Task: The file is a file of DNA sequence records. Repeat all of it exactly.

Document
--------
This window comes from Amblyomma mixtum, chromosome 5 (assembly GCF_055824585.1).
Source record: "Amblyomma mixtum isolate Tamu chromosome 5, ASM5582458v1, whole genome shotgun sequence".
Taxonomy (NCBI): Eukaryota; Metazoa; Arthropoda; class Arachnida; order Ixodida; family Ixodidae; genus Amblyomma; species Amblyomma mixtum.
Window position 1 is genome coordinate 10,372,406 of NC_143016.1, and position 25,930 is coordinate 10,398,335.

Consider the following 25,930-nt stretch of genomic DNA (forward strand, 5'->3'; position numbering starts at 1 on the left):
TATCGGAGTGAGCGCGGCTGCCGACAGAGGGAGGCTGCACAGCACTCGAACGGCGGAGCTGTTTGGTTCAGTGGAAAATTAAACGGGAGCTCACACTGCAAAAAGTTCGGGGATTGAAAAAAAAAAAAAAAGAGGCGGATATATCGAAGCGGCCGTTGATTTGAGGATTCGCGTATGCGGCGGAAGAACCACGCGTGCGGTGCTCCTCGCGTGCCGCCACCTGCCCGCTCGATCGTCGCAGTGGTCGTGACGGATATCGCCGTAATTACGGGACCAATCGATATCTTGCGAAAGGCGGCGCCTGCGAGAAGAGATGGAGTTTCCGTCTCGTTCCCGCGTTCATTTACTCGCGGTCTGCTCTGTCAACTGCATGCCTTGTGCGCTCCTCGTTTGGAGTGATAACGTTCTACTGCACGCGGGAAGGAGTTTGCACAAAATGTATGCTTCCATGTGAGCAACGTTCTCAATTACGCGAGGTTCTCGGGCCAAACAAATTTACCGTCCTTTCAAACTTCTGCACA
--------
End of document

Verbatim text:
This window comes from Amblyomma mixtum, chromosome 5 (assembly GCF_055824585.1).
Source record: "Amblyomma mixtum isolate Tamu chromosome 5, ASM5582458v1, whole genome shotgun sequence".
Taxonomy (NCBI): Eukaryota; Metazoa; Arthropoda; class Arachnida; order Ixodida; family Ixodidae; genus Amblyomma; species Amblyomma mixtum.
Window position 1 is genome coordinate 10,372,406 of NC_143016.1, and position 25,930 is coordinate 10,398,335.

Consider the following 25,930-nt stretch of genomic DNA (forward strand, 5'->3'; position numbering starts at 1 on the left):
TATCGGAGTGAGCGCGGCTGCCGACAGAGGGAGGCTGCACAGCACTCGAACGGCGGAGCTGTTTGGTTCAGTGGAAAATTAAACGGGAGCTCACACTGCAAAAAGTTCGGGGATTGAAAAAAAAAAAAAAAGAGGCGGATATATCGAAGCGGCCGTTGATTTGAGGATTCGCGTATGCGGCGGAAGAACCACGCGTGCGGTGCTCCTCGCGTGCCGCCACCTGCCCGCTCGATCGTCGCAGTGGTCGTGACGGATATCGCCGTAATTACGGGACCAATCGATATCTTGCGAAAGGCGGCGCCTGCGAGAAGAGATGGAGTTTCCGTCTCGTTCCCGCGTTCATTTACTCGCGGTCTGCTCTGTCAACTGCATGCCTTGTGCGCTCCTCGTTTGGAGTGATAACGTTCTACTGCACGCGGGAAGGAGTTTGCACAAAATGTATGCTTCCATGTGAGCAACGTTCTCAATTACGCGAGGTTCTCGGGCCAAACAAATTTACCGTCCTTTCAAACTTCTGCACA